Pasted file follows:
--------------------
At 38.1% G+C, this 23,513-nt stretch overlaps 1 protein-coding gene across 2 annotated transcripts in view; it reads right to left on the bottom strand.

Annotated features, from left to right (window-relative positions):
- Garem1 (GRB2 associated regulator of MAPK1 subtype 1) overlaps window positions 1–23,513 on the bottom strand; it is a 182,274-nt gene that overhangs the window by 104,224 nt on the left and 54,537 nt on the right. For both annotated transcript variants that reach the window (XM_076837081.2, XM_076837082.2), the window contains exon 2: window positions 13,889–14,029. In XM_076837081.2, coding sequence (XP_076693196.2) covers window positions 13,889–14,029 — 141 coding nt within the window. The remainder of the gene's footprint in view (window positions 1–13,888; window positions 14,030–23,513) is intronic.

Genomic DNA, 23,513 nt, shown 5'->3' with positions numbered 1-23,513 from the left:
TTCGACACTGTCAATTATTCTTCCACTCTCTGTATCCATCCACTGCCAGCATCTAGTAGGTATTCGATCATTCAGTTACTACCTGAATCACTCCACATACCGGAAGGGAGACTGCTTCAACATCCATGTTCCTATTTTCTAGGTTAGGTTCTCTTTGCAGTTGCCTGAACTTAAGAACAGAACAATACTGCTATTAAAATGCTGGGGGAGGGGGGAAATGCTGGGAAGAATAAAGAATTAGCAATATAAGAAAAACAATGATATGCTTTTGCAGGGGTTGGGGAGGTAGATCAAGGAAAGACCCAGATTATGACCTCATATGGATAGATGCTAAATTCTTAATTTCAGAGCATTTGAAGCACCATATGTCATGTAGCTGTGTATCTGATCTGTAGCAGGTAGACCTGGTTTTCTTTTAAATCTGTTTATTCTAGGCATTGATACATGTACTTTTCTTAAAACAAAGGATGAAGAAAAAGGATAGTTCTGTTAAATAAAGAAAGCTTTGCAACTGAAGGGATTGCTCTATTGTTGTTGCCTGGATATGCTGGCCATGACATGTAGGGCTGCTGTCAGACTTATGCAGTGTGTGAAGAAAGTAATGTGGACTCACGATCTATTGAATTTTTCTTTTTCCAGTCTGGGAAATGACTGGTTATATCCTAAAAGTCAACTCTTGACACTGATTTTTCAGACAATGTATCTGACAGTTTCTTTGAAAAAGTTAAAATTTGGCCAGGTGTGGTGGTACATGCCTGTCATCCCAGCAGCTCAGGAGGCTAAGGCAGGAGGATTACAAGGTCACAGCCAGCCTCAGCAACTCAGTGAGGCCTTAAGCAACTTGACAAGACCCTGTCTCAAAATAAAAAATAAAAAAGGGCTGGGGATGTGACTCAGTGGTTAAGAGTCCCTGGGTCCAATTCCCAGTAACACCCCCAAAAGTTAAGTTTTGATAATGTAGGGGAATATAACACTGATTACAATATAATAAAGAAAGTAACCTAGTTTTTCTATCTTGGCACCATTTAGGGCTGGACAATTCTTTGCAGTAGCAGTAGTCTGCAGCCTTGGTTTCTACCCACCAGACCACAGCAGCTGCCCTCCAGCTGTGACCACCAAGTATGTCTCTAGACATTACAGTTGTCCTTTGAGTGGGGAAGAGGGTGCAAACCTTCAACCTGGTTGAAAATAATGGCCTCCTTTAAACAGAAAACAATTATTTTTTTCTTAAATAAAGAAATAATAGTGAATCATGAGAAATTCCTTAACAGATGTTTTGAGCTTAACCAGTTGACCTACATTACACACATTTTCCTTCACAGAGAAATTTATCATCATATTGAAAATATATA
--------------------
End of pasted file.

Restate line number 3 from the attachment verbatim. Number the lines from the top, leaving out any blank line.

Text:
- Garem1 (GRB2 associated regulator of MAPK1 subtype 1) overlaps window positions 1–23,513 on the bottom strand; it is a 182,274-nt gene that overhangs the window by 104,224 nt on the left and 54,537 nt on the right. For both annotated transcript variants that reach the window (XM_076837081.2, XM_076837082.2), the window contains exon 2: window positions 13,889–14,029. In XM_076837081.2, coding sequence (XP_076693196.2) covers window positions 13,889–14,029 — 141 coding nt within the window. The remainder of the gene's footprint in view (window positions 1–13,888; window positions 14,030–23,513) is intronic.